Want to participate in a short research study? Help shape the future of investing tools and you could win a $250 gift card!
If you want to know who really controls Elders Limited (ASX:ELD), then you'll have to look at the makeup of its share registry. Large companies usually have institutions as shareholders, and we usually see insiders owning shares in smaller companies. Companies that have been privatized tend to have low insider ownership.
Elders is a smaller company with a market capitalization of AU$717m, so it may still be flying under the radar of many institutional investors. In the chart below below, we can see that institutions own shares in the company. Let's delve deeper into each type of owner, to discover more about ELD.
What Does The Institutional Ownership Tell Us About Elders?
Institutional investors commonly compare their own returns to the returns of a commonly followed index. So they generally do consider buying larger companies that are included in the relevant benchmark index.
We can see that Elders does have institutional investors; and they hold 47% of the stock. This implies the analysts working for those institutions have looked at the stock and they like it. But just like anyone else, they could be wrong. If multiple institutions change their view on a stock at the same time, you could see the share price drop fast. It's therefore worth looking at Elders's earnings history, below. Of course, the future is what really matters.
Hedge funds don't have many shares in Elders. There are a reasonable number of analysts covering the stock, so it might be useful to find out their aggregate view on the future.
Insider Ownership Of Elders
The definition of an insider can differ slightly between different countries, but members of the board of directors always count. Management ultimately answers to the board. However, it is not uncommon for managers to be executive board members, especially if they are a founder or the CEO.
Most consider insider ownership a positive because it can indicate the board is well aligned with other shareholders. However, on some occasions too much power is concentrated within this group.
I can report that insiders do own shares in Elders Limited. As individuals, the insiders collectively own AU$14m worth of the AU$717m company. It is good to see some investment by insiders, but it might be worth checking if those insiders have been buying.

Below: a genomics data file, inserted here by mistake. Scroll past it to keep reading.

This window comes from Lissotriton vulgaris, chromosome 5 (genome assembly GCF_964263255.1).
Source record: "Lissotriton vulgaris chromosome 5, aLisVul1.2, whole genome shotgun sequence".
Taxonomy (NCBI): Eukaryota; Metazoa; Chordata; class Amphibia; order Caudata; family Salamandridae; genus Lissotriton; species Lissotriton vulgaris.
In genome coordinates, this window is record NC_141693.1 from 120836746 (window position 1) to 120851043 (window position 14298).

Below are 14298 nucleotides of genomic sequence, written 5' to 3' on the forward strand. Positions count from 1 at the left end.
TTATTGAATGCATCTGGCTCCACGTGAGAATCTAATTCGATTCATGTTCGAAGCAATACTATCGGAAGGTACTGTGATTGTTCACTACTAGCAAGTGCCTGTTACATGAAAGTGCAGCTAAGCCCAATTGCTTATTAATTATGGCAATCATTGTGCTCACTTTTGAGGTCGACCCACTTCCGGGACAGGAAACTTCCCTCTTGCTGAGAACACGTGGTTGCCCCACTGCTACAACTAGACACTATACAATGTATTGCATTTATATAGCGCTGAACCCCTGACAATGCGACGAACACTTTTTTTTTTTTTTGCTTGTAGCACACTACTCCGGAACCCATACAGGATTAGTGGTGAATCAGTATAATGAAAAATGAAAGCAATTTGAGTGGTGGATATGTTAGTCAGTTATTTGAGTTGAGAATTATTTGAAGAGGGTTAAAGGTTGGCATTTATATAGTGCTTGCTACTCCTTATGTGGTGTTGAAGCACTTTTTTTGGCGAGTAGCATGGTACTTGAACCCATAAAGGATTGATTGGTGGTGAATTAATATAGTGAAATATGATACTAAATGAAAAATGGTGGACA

General Public Ownership
The general public holds a 45% stake in ELD. While this size of ownership may not be enough to sway a policy decision in their favour, they can still make a collective impact on company policies.
Public Company Ownership
It appears to us that public companies own 5.0% of ELD. We can't be certain, but this is quite possible this is a strategic stake. The businesses may be similar, or work together.
While it is well worth considering the different groups that own a company, there are other factors that are even more important.
I like to dive deeper into how a company has performed in the past. You can access this interactive graph of past earnings, revenue and cash flow, for free .
If you are like me, you may want to think about whether this company will grow or shrink. Luckily, you can check this free report showing analyst forecasts for its future.
NB: Figures in this article are calculated using data from the last twelve months, which refer to the 12-month period ending on the last date of the month the financial statement is dated. This may not be consistent with full year annual report figures.
We aim to bring you long-term focused research analysis driven by fundamental data. Note that our analysis may not factor in the latest price-sensitive company announcements or qualitative material.
If you spot an error that warrants correction, please contact the editor at email@example.com. This article by Simply Wall St is general in nature. It does not constitute a recommendation to buy or sell any stock, and does not take account of your objectives, or your financial situation. Simply Wall St has no position in the stocks mentioned. Thank you for reading.